As attorneys committed to helping veterans and military families with legal issues, we are alarmed by the growing crisis of veterans and active duty military personnel who commit suicide— many of which could have been prevented. The decision to commit suicide is often linked to an opioid dependency and the VA’s failure to properly treat that dependency.It can also be caused by the VA’s failure to provide prompt and appropriate medical treatment for PTSD, depression, anxiety and other invisible injuries of war.We hope this article will shed light on this subject and answer some of your questions.
A problem of growing magnitude
Unfortunately, over the last few years, suicide has become an increasing cause of death for veterans and active duty military personnel.
According to a report by the National Institutes of Health (NIH): “As of 2009, more Operation Enduring Freedom/Operation Iraqi Freedom veterans had died from suicide and lethal drug overdoses than from combat itself.” In fact, the saddest statistic may be this: Suicide rates among younger veterans, those between the ages of 18 and 34, spiked more than 10 percent in the years 2015-2016. When comparing veteran suicide rates by age group, younger veterans had the highest suicide rate in 2016, at 45 per 100,000.
A Veteran’s Administration study puts the suicide rate for veterans (as well as reservists, active duty personnel and those in the National Guard) at the heartbreaking average rate of 20 per day, or as many as 7,300 per year.
Additionally, that same study reveals:
- From 2005 to 2016, veteran suicide rates were 30 per 100,000
- In 2016, the suicide rate was 1.5 times greater for veterans than for non-veteran adults
- In 2016, the suicide rate for women veterans was 1.8 times greater than the suicide rate for non-veteran women
Suicide and opioid dependency
For those and the families of those affected, suicide is an unbearable tragedy. Everyone’s situation and the motives that lead to suicide are unique and often complex. For veterans’ PTSD, depression, anxiety and substance abuse amplify the susceptibility to suicidal thoughts.
Opioids have been widely prescribed to veterans for treating everything from back pain to psychiatric issues—most notably PTSD. It is widely known that these drugs, including brand-names such as Vicodin®, Percocet and Oxycontin® as well as generics such as codeine, are highly addictive.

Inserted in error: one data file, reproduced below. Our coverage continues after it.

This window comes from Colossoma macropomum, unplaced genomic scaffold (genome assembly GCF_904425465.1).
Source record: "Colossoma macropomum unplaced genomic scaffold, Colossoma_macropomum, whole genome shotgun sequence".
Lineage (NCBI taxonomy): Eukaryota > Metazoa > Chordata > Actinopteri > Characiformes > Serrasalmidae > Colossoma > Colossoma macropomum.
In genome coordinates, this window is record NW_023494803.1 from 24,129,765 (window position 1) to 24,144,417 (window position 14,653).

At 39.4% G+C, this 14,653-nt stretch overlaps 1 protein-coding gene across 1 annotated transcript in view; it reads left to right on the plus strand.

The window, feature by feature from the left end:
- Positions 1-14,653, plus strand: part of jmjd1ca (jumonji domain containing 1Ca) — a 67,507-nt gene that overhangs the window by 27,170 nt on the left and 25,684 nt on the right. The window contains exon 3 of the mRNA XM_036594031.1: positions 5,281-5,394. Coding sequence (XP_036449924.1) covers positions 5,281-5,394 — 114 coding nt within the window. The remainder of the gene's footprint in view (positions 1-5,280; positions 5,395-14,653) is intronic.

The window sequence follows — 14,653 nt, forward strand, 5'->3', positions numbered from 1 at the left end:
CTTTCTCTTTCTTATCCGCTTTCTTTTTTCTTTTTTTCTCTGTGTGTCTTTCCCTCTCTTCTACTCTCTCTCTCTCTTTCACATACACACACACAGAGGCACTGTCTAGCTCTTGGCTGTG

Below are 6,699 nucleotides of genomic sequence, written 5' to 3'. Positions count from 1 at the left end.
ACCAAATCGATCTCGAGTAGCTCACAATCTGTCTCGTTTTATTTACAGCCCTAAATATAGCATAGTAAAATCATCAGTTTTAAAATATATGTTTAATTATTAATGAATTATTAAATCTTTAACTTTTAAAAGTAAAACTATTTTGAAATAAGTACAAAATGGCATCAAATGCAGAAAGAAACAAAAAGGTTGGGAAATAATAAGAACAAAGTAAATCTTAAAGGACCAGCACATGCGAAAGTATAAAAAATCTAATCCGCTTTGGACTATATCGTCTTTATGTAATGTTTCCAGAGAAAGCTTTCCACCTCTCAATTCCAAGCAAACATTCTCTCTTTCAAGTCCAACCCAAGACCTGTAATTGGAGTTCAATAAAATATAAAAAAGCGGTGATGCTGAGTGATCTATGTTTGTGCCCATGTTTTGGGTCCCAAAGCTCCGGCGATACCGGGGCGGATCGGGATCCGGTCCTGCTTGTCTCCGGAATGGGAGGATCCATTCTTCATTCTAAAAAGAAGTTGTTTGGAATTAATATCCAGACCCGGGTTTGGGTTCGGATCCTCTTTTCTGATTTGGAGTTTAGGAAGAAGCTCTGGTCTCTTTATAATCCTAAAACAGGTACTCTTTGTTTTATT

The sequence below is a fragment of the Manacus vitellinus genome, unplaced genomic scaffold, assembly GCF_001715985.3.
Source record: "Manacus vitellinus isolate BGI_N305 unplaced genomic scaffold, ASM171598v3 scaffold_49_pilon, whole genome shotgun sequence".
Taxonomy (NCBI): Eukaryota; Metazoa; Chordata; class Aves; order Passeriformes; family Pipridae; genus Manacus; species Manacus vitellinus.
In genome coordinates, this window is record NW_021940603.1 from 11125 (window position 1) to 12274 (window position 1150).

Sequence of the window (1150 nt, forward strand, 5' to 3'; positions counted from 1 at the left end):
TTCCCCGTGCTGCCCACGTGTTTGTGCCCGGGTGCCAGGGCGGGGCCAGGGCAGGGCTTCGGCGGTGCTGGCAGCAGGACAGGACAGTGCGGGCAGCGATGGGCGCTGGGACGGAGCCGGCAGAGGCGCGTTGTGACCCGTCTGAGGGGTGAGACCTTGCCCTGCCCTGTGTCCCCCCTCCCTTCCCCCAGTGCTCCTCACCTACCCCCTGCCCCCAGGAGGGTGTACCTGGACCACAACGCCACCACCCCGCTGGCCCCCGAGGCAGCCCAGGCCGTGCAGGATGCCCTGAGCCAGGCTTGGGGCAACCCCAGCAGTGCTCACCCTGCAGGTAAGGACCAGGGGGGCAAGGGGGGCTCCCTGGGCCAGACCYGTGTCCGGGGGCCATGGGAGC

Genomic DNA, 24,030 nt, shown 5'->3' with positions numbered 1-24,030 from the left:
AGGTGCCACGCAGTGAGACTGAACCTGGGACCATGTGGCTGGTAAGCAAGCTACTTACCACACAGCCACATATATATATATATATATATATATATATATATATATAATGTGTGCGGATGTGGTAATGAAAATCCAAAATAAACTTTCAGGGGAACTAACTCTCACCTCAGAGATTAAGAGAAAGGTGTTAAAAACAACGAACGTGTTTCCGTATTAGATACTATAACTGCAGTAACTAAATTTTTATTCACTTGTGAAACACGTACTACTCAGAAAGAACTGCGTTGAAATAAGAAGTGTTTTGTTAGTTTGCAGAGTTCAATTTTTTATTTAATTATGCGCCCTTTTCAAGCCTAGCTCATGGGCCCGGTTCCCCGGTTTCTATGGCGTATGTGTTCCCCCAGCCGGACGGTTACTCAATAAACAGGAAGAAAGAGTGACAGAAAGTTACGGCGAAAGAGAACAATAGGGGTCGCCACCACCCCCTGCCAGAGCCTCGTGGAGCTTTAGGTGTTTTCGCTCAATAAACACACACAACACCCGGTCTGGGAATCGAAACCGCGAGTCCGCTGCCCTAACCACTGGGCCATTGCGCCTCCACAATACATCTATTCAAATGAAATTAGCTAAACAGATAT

The link between opioid dependency and Big Pharma
Pharmaceutical companies, like Purdue, have used misleading marketing and advertising tactics to target veterans and increase their opioid use. Some of those tactics included paying advocacy groups to create “fake educational” material with misleading information and paying doctors to convince the public OxyContin was safe.
“Exit Wounds”, a misinformation campaign designed by American Pain Foundation funded by Purdue Pharma, told veterans chronic pain users do not become dependent on opioids – which we know to be absolutely false.Exit Wounds went as far as to convincing veterans to demand OxyCotin, and paying doctors to say that opioids were dangerous only for people predisposed to addiction.
According to a lawsuit, Purdue created the campaign because they considered veterans to be high-profit customers since many of them suffered chronic and painful conditions.
The unique circumstances that veterans face make them especially susceptible to opioid dependency and addiction. A 2013 survey shows that the rate of substance use disorders (SUD) has increased steadily. Whereas 4.7 percent of veterans of the Vietnam era from 1964-1975 suffered this problem, the rate for veterans of wars occurring after September 2001 nearly tripled to 12.7 percent. A big part of that is the increase in prescription opioids.